I’ve been reading some choice things that an atheist as to say about Rhology:
“The problem is, your scumminess prevents you from understanding what a moral position actually looks like. I’ve been trying to explain this to you, but your mind has been so infiltrated by scum that you can’t see beyond the scum. You are trapped in a mental web of scum. It’s sad, because I think there is an intelligent and well-meaning person underneath all those layers of scum. But maybe I’m wrong, and you’re just scum to the bone.”
Notice the finality of his condemnation. But I thought he also told Rhology that morality is a “process of negotiation” (see below). Did he work with Rhology to establish this charge? Did he enter into negotiations with Rhology over his alleged scumminess? Shouldn’t the charge of scumminess be open to further negotiation?
Looks like Jason Streitfeld being very “dictatorial” and “fascistic.” Issuing a unilateral condemnation. That’s very scummy of him, is it not?
“Now, this view is so patently stupid and absurd, it’s hard to decide where to begin. Let’s begin by comparing your scumminess to that of the Nazis. You see, as I mentioned, they had a book, too.”
While we’re on the subject, let’s begin by comparing Streitfeld’s scumminess to that of the other atheists. You see, they had a book, too. Mao’s Little Red Book.
“And they thought it told the truth.”
Ditto: Maoist atheists.
“They killed millions of people because of the ideas written in that book.”
Ditto: Maoist atheists.
Other scummy atheistic titles also come to mind, such as the Marquis de Sade’s Les 120 journées de Sodome, ou l'École du libertinage.
“Now, on what grounds do you embrace your Bible, and not Mein Kampf?”
Now, on what grounds does Streitfeld embrace the Humanist Manifesto, and not Mein Kampf?
And on what grounds does Streitfeld condemn Mein Kampf? Surely he’s not trying to “end all negotiations” on the morality of Mein Kampf?
“Why should anyone take one book as a guide to moral absolutes, and not another book?”
Maybe because one book is right while another is wrong.
“The fact is, scum, your allegiance to the Bible is wholly arbitrary. It’s no better than the Nazis’ allegiance to Mein Kampf.”
Only if you disregard all of the evidence for Scripture.
“You blindly assert that, if atheism is true, then morality is impossible.”
Rhology probably got that idea from reading scummy atheists like Richard Dawkins:
For the first half of geological time our ancestors were bacteria. Most creatures still are bacteria, and each one of our trillions of cells is a colony of bacteria.
What are all of us but self-reproducing robots? We have been put together by our genes and what we do is roam the world looking for a way to sustain ourselves and ultimately produce another robot a child.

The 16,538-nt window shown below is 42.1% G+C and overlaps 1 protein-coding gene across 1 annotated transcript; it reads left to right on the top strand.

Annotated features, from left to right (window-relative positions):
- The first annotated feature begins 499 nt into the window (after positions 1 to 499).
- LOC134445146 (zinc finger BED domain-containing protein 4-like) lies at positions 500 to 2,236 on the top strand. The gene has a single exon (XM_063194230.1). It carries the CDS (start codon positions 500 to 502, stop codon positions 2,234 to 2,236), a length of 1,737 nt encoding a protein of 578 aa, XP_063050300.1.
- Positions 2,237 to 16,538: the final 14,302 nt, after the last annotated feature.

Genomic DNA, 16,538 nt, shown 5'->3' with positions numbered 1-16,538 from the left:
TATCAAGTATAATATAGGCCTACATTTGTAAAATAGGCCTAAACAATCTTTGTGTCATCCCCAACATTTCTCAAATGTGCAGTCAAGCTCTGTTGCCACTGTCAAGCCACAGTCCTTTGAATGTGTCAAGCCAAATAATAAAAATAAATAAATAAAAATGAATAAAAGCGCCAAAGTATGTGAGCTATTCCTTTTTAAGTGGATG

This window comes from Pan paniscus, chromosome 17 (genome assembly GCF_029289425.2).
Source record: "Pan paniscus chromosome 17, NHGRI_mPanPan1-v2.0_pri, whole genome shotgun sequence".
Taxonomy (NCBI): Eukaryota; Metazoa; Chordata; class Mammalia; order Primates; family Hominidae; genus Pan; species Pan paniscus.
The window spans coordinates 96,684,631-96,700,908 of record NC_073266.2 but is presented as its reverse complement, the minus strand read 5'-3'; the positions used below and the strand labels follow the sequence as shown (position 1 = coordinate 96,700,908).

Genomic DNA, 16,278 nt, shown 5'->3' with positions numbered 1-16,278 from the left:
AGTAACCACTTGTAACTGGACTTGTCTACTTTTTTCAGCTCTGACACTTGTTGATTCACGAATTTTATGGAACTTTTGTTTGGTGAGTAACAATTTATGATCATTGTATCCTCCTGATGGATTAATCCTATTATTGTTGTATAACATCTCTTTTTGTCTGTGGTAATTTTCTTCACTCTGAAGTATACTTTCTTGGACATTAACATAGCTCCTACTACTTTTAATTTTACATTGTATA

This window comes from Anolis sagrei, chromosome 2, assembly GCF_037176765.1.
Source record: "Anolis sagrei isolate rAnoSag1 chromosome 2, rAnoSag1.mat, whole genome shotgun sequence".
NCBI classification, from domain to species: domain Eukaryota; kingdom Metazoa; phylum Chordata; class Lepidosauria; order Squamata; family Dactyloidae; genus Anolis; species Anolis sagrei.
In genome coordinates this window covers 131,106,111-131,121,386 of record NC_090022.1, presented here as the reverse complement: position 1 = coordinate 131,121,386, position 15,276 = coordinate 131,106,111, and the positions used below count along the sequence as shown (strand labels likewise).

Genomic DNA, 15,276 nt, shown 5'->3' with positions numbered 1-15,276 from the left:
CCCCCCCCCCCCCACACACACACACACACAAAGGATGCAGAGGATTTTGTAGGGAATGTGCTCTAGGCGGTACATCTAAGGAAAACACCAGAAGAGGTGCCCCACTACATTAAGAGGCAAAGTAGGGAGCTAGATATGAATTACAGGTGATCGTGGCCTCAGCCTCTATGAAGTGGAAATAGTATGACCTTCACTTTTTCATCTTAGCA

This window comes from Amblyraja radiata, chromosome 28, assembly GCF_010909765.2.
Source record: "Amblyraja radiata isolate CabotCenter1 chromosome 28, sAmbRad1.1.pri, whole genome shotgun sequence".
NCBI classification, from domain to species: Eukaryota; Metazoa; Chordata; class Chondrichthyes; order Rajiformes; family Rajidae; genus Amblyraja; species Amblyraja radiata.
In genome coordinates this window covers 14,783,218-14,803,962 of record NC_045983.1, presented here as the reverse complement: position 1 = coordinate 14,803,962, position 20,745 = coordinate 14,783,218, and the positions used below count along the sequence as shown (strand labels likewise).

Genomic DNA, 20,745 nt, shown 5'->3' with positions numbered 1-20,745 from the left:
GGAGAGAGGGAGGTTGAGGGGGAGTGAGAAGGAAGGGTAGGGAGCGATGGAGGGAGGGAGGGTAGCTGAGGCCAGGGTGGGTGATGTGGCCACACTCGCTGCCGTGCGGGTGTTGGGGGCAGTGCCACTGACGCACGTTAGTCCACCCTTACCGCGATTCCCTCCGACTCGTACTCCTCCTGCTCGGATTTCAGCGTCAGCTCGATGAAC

We are survival machines—robot vehicles blindly programmed to preserve the selfish molecules known as genes.
This is one of the hardest lessons for humans to learn. We cannot admit that things might be neither good nor evil, neither cruel nor kind, but simply callous - indifferent to all suffering, lacking all purpose.
The universe we observe has precisely the properties we should expect if there is, at bottom, no design, no purpose, no evil and no good, nothing but blind pitiless indifference.
If it's true that it causes people to feel despair, that's tough. It's still the truth. The universe doesn't owe us condolence or consolation; it doesn't owe us a nice warm feeling inside. If it's true, it's true, and you'd better live with it.
Sounds like we’re all a bunch of evolutionary scumbags. Returning to my fellow scum:
“You see, morality is a process whereby justifications are established. It is an ongoing process, and it requires discourse.”
Like the way a philandering husband (or wife) justifies his adultery, you mean? Speaking of which, here's one example of negotiated morality:
“It is based on the very need for people to establish common notions of ‘right’ and ‘wrong’.”
Like Nazi Germany.
“Morality is thus based in human need, and it is the product of biology and civilization.”
What if I need to murder someone?
“You seem to think that, without a book to tell us exactly what is right and wrong, we would all be lost. We wouldn’t be able to do anything. We would, in short, be ignorant and confused savages.”
Like Jason Streitfeld.
“And yet, we have reason.”
So did the Unabomber. Indeed, serial killers are very clever. That’s why it takes so long to catch them.
“We can work together to establish social systems based on our ability to reason and negotiate values together. That is what morality is. It is a process of negotiation.”
Reminds me of a scene in The Godfather:
Don Barzini, I want to thank you for helping me organize this meeting here today. And also the other heads of the Five Families—New York and New Jersey. Carmine Corleone from the Bronx and ah…Brooklyn—Philip Tattaglia. An' from Staten Island, we have with us Victor Strachi. And all the other associates that came as far as from California, and Kansas City, and all the other territories of the country—thank you.
How did things ever get so far? I don't know. It was so—unfortunate—so unnecessary.